Abusing Nostalgia: Joss Whedon

Here's an interesting one, written just a few months after I moved to Los Angeles (you can tell because I'm still pretty wide eyed and bushy tailed).

If you don't know much about Buffy the Vampire Slayer, most of this will be Greek to you.

It really was a cool experience.  Aside from driving by Fountain and Fairfax (the Afghan Whigs fans among you understand), it was my first real "Los Angeles" moment.

This would actually not be the last time I'd see Joss Whedon or members of the cast of one of his shows in person, believe it or not.  More on that in the future.



Saturday, September 28, 2002
9:24:45 PM
I wrote this to, well, to pretty much everyone I know:

Okay, everyone, I'm going to try to make some sense out of the events of the day -- it all seems a bit surreal, to be honest -- both now and when it happened.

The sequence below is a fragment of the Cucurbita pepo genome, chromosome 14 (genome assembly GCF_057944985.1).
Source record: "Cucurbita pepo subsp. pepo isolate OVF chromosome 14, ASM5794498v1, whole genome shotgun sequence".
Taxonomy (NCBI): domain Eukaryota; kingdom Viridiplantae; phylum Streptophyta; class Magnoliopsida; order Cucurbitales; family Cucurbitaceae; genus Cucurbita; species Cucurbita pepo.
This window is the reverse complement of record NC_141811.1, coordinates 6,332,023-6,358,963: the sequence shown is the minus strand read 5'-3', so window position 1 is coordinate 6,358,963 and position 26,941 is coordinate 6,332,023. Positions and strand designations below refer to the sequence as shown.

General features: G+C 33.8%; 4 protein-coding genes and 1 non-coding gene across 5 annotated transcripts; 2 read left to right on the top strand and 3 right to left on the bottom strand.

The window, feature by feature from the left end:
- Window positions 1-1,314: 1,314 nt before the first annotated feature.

The signing/appearance was set for one and I got there at about 11:45. There was already a line, probably of about fifty people. They made it clear that we HAD to have the CD to get in, so I promptly ran inside and bought one (it rules...get it for the liner notes at least). I then got back in line, CD in one hand, Emmy copy of The Body in the other.

At about 12:30 (at this point the line was pretty big -- maybe a hundred and fifty people) a car pulled into the driveway. It was a greenish blue BMW. The first person to see inside yelled "It's Joss!" And it was. He parked and got out and there was much cheering and clapping. He waved as he headed inside. I think I almost passed out.

There was a film crew in the parking lot and they interviewed a girl standing near me. They told us they were from A&E and they were shooting a documentary on Buffy that should air in late October or early November.

Soon, a really nice looking car showed up and parked by the door. A driver got out and opened the back doors. A bunch of young girls got out, including Michelle Trachtenburg. This was a surprise since the fliers had said "Joss Whedon, Amber Benson, and other cast members," so we weren't sure who would show. No one ever actually saw Amber enter the building, so she could have walked to the store for all I know.